Some of this thinking is reflected in the 2012 Strategic Plan I drafted with my embassy colleagues in 2010 as part of my ambassadorial responsibility in nearby Malta (the closest EU nation to Libya -- 200 nautical miles away):

The United States lacked a comprehensive Mediterranean policy because until recently, EUCOM, the European command, dominated in attention and resources, while AFRICOM, an artificial construct that split off the African portion of the Mediterranean (including Libya) was only newly created, and notwithstanding General Ham's significant personal ability was greatly under-staffed and under-funded. To make matters worse, the same artificial departmental divisions inhabited the State Department, with an EUR or European section and a NEA or near east Asian section.

Why an artificial division unreflected of actual geography?

• It reflects the vast disparity of wealth and until now geopolitical importance of the Northern hemisphere (the North-South divide)
• It reflects the more forced or awkward relations we have had for the past several decades or longer with Arab nations, and especially those nations with oppressive un-or dubiously-elected leaders
• It reflected a pre-Obama foreign policy view that it was better to pay for stability than to use diplomacy to encourage the emergence of accountable responsible government structures observing genuine freedom
• The price of purchased stability was high, and could be seen in the misery of the people leading to disillusionment with our interests or intentions, and an over-reliance upon clan or tribal cultures ill-suited to peace in the 21st century; the consequences of such disillusionment include massive irregular migration as well as a fertile ground for terrorist recruitment;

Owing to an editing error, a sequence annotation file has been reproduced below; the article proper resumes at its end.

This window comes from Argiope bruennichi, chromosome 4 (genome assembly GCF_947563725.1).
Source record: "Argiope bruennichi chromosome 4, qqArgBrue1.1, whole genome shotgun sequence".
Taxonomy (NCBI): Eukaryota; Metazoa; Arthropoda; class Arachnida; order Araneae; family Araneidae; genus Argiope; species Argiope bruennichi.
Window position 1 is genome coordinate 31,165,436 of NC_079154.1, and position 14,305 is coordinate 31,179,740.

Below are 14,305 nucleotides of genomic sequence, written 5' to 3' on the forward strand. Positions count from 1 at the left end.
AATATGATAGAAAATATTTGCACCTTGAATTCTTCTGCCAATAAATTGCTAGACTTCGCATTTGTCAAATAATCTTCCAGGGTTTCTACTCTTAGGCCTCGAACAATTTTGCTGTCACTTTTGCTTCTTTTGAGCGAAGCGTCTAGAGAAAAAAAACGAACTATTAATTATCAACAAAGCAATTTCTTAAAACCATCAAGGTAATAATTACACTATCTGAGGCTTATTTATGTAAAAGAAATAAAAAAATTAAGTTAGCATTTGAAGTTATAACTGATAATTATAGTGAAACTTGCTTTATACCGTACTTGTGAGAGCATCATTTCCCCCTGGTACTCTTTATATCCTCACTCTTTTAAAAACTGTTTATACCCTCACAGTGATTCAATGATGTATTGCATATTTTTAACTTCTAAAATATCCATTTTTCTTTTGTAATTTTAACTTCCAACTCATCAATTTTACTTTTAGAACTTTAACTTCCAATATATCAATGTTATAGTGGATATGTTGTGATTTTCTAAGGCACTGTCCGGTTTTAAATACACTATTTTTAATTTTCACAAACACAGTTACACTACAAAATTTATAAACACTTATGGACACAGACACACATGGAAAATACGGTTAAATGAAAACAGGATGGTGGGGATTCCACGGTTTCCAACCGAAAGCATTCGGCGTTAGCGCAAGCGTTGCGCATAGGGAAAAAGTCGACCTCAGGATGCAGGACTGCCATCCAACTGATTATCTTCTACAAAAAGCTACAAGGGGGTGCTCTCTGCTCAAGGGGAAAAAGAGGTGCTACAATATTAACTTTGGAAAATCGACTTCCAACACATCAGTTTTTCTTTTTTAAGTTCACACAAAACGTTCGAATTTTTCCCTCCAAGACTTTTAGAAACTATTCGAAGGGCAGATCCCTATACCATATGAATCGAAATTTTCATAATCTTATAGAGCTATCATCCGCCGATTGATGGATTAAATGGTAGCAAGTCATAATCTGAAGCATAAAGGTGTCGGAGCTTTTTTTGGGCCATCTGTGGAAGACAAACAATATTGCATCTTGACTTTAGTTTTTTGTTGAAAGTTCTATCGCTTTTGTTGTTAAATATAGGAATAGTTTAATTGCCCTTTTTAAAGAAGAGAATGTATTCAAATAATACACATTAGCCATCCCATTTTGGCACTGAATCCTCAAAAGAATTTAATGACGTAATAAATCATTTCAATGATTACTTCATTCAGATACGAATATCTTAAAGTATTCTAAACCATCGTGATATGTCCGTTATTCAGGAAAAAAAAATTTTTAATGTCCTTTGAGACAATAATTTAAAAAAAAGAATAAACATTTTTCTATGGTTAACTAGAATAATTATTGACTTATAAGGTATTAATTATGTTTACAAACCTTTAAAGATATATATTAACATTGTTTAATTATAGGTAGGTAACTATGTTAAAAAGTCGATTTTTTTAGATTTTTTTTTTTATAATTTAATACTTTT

• An ugly and denigrating increase in human trafficking
• An uptick in the drug trade as well as greater difficulty identifying trade in illegal weapons, including enriched materials sought by Iran for its illicit weapons objectives -- which, of course, increasingly destabilizes the Middle East.
• A failure to grasp the language, cultural, economic and, most significantly, religious differences;
• And because all of those aspects are more understandable to us in the North, than in the south, we have been favoring what we are familiar with.

If General Ham lacked needed assets in AFRICOM, I suggest from this diplomat's perspective that it was less the product of his conscious decision than the tenacious remnants of the less-than-informed decision of an earlier period that made no effort to grasp how peaceful relations could be possible in lands that worshipped differently and dressed differently and spoke differently than ourselves.